Non-Verbal Communication

Hubby and I took Buddy to town with us last week and we decided to stop at Denny’s to get lunch.

I cannot tell you how much I love doing this.  Mostly because 7 years ago, doing something so basic as going to lunch with Buddy was something that would cause me major anxiety, and quite honestly, we just wouldn’t do it.

This is one of the goals that I have to credit his care giver for.  She has been phenomenal, I think it’s because she is a foodie and takes Buddy to all of her favorite restaurants. And now he is a foodie too!

Anyway,  we took Buddy to lunch at Denny’s and when we got there, we had a 5 minute wait.  I kept whispering to him, “You’re doing great” “We just have to wait a few minutes” “I am so proud of you”.

We get seated and I sit on the outside of the booth and he is on the inside.  As we order our food and wait, I have my arm around him and I keep telling him those same statements.   I also turned on Spotify, because as we all know, music can be magic to an autistic.

Our food comes and Buddy eats every bite and a few of mine too.  Then as we wait for the check, he puts his arms around me and pulls me so tight to him that my glasses almost fall off my face.  As he kisses my cheek, I hear it, not with my ears, but with my heart.

My non-verbal son, just said “Thank you Mom, I love when you take me to lunch, and I love you!”   as he held me and kissed me again, I felt him say “You’re doing great, I am so proud of you!”

As we drove home and I pondered this wonderful experience, it occurred to me he does this every time I take him to lunch.  I think we need to do it more often!

 

~ASM

 

Why I Carry My Son

As a parent of a child with special needs. I was expecting the stares, the avoidances and the reassuring.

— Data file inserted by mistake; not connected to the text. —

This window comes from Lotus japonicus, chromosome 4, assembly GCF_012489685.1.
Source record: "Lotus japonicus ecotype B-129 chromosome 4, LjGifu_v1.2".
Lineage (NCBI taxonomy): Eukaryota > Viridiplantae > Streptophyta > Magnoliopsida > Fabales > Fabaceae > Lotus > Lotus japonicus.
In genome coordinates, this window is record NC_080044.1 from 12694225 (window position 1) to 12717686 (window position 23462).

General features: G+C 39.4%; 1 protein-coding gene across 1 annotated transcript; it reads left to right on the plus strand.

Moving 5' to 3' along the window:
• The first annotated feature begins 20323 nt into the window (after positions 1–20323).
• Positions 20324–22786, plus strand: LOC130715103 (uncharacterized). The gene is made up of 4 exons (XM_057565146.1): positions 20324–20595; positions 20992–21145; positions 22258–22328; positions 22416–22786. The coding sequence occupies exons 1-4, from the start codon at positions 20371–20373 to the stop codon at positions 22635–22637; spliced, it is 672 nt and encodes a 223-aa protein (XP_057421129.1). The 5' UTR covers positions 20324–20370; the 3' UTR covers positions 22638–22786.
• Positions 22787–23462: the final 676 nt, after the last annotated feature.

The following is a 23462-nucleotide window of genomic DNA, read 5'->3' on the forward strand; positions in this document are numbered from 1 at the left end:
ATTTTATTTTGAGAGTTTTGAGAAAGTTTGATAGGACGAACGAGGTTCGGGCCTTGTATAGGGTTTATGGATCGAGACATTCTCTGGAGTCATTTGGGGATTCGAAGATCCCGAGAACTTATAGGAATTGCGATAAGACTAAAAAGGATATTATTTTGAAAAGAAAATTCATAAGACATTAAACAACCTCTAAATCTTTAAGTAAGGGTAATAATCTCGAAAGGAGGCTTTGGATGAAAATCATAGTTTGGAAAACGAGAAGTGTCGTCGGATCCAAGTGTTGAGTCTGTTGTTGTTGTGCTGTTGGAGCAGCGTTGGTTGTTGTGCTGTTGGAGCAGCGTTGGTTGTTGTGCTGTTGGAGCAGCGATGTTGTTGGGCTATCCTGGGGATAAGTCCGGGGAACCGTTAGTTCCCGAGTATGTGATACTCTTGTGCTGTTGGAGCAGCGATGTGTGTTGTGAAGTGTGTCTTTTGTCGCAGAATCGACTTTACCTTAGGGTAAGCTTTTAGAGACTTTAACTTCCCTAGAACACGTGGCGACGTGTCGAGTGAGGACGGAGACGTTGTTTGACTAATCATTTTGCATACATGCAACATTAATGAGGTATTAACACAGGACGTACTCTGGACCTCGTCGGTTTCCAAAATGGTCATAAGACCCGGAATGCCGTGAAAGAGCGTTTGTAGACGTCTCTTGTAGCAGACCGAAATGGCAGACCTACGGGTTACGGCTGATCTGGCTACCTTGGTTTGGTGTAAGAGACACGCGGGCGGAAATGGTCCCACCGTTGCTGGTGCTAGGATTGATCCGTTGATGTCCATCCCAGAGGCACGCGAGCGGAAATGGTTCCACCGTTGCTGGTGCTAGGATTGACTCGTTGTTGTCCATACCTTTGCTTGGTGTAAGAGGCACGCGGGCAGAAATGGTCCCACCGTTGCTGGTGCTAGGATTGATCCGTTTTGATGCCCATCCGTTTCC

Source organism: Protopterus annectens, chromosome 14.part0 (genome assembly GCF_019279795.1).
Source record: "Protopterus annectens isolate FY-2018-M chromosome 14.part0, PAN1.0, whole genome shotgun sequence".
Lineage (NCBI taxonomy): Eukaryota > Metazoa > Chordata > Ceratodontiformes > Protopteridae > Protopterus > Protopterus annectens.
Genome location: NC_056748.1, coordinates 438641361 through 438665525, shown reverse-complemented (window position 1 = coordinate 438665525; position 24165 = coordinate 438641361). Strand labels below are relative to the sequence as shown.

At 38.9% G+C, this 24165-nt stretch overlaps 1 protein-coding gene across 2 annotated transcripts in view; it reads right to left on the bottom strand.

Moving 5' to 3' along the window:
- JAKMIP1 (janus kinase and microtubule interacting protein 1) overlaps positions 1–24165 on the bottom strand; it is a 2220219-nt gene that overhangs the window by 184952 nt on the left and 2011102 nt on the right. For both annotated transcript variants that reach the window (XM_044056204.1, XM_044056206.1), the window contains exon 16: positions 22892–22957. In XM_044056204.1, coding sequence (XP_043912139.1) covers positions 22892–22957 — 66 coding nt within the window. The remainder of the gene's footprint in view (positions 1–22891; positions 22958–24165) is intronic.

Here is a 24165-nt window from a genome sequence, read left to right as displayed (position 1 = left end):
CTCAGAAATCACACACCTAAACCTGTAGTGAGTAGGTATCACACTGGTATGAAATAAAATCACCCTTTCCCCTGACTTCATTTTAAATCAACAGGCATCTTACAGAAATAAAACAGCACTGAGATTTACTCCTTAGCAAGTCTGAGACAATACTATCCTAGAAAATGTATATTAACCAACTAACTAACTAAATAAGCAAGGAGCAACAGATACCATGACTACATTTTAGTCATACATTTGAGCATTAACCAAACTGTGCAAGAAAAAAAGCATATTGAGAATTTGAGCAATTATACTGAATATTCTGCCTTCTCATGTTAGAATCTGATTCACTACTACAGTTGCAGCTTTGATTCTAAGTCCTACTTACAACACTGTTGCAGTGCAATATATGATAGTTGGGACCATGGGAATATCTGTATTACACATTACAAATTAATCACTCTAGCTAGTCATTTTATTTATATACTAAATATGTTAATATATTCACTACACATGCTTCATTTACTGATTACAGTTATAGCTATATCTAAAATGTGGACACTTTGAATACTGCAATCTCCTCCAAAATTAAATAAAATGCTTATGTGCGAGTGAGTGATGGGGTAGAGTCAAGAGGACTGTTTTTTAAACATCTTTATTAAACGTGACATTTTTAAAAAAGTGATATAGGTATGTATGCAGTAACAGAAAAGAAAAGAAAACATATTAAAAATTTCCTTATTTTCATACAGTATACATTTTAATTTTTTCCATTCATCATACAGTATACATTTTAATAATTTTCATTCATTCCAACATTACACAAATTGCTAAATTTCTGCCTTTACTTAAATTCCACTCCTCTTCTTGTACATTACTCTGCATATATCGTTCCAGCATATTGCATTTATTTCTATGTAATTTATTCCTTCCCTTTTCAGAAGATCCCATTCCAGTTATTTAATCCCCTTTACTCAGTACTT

Today, I was told “I would not be carrying him”. “He can walk.” “Oh my back.” They exclaimed.
Sure, the person meant well, but is it something that should be said? Sure, I explained my son has special needs (I kind of have to). But I could tell the person was still kind of eh.
I carry my son at the age of 4 to keep him safe. Sure, it hurts my back eventually. But my number one priority is to keep him safe. If I put him down he will run away faster then I can catch him.
If I try to make him hold my hand he will force himself away or drop to his legs to get away.
My son is a runner. So I carry him to keep him safe. Sure, at times he rides in a cart or stroller. But in this situation it was easier to just carry him.
~ AMB  

Do you ever wonder what your child would be like if he/she didn’t have an intellectual disability?

Buddy is now 26, so I sometimes wonder what he would be like if he were a typical 26yr old.

I know he would be funny.

He would love pizza AND broccoli.

He would not like wrinkled clothes or striped shirts.

He would be slightly self impressed.  Not passing a mirror without taking a gander at himself.

He would be very laid back and non-confrontational.

I imagine that he would work with his hands…fixing airplanes or cars (like his uncle and grandfather)  most likely.

He would love dogs and cats, and would have 2 dogs, one named Scooby and one Clifford.

He would drive a 4×4 but have desire to also own a shiny sports car and a John Deere.

He would watch old sitcoms and documentaries.  And have a great knowledge of music and a vast library of CDs.

He wouldn’t be a leader or a follower…but a “by your side all the way” friend.

He would be a sweet, loving, affectionate person.

How do I know?  Because these are all traits and likes that he already has.